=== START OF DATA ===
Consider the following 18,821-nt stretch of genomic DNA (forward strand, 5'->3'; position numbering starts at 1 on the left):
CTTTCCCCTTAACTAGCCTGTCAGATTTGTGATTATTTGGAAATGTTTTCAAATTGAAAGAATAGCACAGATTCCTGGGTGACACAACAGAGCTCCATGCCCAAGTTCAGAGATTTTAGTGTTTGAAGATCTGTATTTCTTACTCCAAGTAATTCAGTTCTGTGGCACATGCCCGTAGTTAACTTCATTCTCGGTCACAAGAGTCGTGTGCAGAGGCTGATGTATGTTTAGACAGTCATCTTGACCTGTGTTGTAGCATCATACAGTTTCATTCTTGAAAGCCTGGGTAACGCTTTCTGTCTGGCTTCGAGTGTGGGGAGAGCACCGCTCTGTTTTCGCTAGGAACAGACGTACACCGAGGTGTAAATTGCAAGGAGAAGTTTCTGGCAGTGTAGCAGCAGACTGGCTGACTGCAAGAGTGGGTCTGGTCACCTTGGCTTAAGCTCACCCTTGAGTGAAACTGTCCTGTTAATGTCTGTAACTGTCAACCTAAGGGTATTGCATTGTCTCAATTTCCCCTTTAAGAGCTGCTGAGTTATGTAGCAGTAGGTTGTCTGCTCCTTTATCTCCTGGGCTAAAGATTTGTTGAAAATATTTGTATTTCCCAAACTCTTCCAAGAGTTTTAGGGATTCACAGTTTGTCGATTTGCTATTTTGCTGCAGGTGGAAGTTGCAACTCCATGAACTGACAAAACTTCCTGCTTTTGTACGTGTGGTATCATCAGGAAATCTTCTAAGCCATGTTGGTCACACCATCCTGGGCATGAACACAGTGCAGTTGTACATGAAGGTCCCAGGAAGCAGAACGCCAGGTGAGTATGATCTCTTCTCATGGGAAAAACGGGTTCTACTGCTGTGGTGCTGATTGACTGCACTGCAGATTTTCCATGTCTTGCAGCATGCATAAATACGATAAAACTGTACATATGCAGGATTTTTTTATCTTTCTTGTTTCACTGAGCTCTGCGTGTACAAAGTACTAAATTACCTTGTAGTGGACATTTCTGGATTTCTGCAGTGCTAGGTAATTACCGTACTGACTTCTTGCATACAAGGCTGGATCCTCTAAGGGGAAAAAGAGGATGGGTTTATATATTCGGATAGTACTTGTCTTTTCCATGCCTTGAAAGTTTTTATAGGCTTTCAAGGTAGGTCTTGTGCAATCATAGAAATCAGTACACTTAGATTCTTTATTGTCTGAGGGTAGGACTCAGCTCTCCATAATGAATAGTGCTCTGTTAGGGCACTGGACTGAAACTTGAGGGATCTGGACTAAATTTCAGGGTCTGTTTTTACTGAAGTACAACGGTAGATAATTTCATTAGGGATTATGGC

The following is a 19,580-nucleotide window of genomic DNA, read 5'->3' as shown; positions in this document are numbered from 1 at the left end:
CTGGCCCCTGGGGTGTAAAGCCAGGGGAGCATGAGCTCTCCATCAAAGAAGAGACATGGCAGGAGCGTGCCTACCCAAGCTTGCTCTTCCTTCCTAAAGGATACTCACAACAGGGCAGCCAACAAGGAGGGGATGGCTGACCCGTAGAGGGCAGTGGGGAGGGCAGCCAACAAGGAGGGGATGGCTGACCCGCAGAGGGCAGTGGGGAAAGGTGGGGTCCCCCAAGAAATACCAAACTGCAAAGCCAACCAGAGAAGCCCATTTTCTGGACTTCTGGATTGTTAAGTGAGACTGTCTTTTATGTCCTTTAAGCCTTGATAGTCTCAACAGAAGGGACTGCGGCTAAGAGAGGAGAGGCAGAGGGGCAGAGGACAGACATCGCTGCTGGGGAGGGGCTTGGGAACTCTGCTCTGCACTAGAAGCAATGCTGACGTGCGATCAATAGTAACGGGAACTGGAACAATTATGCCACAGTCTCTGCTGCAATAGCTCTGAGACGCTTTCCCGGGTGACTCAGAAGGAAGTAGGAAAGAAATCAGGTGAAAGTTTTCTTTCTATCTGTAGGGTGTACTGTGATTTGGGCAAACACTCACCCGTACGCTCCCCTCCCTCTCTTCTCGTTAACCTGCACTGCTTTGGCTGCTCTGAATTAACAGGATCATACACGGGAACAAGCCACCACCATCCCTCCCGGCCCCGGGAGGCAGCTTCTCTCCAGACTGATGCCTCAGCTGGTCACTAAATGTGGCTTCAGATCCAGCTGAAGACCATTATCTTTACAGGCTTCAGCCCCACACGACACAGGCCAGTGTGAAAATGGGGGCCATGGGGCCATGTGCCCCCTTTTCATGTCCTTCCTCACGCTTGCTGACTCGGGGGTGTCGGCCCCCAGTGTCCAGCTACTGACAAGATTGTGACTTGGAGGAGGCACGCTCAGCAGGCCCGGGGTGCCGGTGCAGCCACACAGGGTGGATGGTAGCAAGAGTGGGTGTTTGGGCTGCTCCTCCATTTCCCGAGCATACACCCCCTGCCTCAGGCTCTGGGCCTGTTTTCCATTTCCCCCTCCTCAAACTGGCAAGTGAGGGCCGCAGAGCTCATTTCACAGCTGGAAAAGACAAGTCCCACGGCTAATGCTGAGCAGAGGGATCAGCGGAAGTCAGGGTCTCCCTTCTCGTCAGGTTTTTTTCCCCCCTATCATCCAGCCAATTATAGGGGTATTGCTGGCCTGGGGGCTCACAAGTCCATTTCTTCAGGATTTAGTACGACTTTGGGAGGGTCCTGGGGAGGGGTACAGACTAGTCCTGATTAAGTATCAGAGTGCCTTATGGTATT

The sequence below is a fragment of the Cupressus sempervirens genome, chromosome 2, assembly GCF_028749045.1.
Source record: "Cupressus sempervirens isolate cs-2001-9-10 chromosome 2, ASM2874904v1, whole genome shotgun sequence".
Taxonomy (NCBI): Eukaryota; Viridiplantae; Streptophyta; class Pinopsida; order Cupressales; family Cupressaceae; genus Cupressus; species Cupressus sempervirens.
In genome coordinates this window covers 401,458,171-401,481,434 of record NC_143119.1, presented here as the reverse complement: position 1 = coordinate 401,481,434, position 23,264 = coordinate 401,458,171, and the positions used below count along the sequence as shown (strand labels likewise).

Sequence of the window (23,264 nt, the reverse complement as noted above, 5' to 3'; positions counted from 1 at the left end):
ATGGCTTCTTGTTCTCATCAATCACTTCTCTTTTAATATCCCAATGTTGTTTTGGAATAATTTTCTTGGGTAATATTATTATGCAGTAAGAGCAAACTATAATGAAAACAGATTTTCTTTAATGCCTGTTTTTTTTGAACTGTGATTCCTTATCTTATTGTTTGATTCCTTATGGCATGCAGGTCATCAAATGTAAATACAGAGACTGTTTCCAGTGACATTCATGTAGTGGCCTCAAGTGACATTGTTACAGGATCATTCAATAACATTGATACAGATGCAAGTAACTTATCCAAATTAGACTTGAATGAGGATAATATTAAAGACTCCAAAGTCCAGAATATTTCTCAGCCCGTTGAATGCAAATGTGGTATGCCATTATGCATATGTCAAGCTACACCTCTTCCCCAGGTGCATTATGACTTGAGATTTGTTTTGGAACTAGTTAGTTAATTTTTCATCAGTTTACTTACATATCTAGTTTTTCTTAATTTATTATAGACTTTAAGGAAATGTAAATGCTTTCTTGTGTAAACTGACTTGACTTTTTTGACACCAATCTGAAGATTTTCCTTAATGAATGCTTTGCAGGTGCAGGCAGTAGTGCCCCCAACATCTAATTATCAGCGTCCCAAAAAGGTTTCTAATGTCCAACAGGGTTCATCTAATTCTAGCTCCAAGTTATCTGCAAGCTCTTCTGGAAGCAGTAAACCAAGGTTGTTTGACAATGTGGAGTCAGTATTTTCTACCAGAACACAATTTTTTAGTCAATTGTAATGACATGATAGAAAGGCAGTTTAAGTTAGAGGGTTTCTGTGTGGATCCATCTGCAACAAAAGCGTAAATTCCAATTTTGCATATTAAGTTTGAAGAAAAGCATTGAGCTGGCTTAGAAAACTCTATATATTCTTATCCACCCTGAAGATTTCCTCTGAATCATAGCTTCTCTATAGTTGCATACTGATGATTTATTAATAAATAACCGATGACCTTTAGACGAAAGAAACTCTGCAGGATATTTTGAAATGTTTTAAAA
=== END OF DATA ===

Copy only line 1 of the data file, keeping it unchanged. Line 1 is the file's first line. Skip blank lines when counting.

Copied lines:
Consider the following 18,821-nt stretch of genomic DNA (forward strand, 5'->3'; position numbering starts at 1 on the left):